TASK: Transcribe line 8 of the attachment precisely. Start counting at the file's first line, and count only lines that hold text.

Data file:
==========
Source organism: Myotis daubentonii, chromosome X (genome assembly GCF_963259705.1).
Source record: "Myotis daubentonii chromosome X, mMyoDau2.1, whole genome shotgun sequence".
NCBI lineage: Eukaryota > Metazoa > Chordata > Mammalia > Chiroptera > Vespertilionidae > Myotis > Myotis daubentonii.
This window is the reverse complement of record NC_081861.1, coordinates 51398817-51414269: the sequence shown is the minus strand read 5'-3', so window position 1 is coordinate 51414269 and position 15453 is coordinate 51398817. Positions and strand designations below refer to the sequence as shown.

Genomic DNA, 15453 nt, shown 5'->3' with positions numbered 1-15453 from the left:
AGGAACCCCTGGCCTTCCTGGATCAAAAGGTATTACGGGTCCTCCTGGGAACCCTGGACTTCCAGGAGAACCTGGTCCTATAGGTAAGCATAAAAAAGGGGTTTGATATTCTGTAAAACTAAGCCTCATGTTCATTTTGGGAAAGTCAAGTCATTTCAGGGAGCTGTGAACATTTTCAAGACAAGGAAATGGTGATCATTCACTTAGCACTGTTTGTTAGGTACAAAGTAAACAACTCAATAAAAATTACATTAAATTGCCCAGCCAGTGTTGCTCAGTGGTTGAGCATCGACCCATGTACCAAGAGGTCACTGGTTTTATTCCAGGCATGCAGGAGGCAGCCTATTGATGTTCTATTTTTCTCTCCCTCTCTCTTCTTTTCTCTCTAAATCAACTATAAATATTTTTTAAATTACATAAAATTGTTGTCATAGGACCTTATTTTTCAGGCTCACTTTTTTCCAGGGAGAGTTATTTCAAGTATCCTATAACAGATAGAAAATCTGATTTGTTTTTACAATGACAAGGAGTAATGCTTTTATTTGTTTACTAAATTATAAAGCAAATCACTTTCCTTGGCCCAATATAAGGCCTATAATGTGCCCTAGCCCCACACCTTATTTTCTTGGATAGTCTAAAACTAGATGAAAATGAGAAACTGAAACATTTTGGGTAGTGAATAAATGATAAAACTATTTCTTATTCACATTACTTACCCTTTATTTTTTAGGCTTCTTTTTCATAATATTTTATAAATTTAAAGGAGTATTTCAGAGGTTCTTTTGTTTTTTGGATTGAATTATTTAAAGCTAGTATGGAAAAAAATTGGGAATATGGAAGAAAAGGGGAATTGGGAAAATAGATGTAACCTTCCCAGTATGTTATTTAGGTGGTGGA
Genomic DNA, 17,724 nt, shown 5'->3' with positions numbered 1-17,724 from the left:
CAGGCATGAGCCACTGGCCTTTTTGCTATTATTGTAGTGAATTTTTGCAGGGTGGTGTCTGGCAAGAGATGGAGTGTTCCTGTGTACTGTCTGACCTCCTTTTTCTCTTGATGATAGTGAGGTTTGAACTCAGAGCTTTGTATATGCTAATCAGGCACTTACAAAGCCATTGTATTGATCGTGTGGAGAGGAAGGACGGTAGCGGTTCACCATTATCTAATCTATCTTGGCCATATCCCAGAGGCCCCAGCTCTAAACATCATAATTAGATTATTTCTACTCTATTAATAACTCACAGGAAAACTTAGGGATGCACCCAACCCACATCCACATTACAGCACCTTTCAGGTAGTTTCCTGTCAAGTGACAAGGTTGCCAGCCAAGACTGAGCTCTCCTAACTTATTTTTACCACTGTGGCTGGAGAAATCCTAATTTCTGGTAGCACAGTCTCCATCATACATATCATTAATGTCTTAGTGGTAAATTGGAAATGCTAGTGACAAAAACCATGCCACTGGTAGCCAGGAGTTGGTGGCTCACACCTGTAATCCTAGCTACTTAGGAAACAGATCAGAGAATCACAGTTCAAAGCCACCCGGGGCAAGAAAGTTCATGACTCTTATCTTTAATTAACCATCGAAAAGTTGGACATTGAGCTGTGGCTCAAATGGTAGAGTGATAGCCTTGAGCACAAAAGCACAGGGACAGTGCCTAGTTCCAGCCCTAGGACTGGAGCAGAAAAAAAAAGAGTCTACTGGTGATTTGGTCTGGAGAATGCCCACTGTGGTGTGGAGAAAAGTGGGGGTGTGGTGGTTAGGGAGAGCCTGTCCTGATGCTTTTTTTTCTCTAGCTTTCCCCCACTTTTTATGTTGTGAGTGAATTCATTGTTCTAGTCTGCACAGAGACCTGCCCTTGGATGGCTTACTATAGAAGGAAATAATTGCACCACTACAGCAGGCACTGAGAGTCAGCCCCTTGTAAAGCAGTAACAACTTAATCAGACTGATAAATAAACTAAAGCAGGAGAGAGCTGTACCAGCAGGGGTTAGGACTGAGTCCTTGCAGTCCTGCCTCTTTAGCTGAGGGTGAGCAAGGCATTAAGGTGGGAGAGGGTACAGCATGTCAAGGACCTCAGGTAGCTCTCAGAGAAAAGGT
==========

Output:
CAGGCATGAGCCACTGGCCTTTTTGCTATTATTGTAGTGAATTTTTGCAGGGTGGTGTCTGGCAAGAGATGGAGTGTTCCTGTGTACTGTCTGACCTCCTTTTTCTCTTGATGATAGTGAGGTTTGAACTCAGAGCTTTGTATATGCTAATCAGGCACTTACAAAGCCATTGTATTGATCGTGTGGAGAGGAAGGACGGTAGCGGTTCACCATTATCTAATCTATCTTGGCCATATCCCAGAGGCCCCAGCTCTAAACATCATAATTAGATTATTTCTACTCTATTAATAACTCACAGGAAAACTTAGGGATGCACCCAACCCACATCCACATTACAGCACCTTTCAGGTAGTTTCCTGTCAAGTGACAAGGTTGCCAGCCAAGACTGAGCTCTCCTAACTTATTTTTACCACTGTGGCTGGAGAAATCCTAATTTCTGGTAGCACAGTCTCCATCATACATATCATTAATGTCTTAGTGGTAAATTGGAAATGCTAGTGACAAAAACCATGCCACTGGTAGCCAGGAGTTGGTGGCTCACACCTGTAATCCTAGCTACTTAGGAAACAGATCAGAGAATCACAGTTCAAAGCCACCCGGGGCAAGAAAGTTCATGACTCTTATCTTTAATTAACCATCGAAAAGTTGGACATTGAGCTGTGGCTCAAATGGTAGAGTGATAGCCTTGAGCACAAAAGCACAGGGACAGTGCCTAGTTCCAGCCCTAGGACTGGAGCAGAAAAAAAAAGAGTCTACTGGTGATTTGGTCTGGAGAATGCCCACTGTGGTGTGGAGAAAAGTGGGGGTGTGGTGGTTAGGGAGAGCCTGTCCTGATGCTTTTTTTTCTCTAGCTTTCCCCCACTTTTTATGTTGTGAGTGAATTCATTGTTCTAGTCTGCACAGAGACCTGCCCTTGGATGGCTTACTATAGAAGGAAATAATTGCACCACTACAGCAGGCACTGAGAGTCAGCCCCTTGTAAAGCAGTAACAACTTAATCAGACTGATAAATAAACTAAAGCAGGAGAGAGCTGTACCAGCAGGGGTTAGGACTGAGTCCTTGCAGTCCTGCCTCTTTAGCTGAGGGTGAGCAAGGCATTAAGGTGGGAGAGGGTACAGCATGTCAAGGACCTCAGGTAGCTCTCAGAGAAAAGGT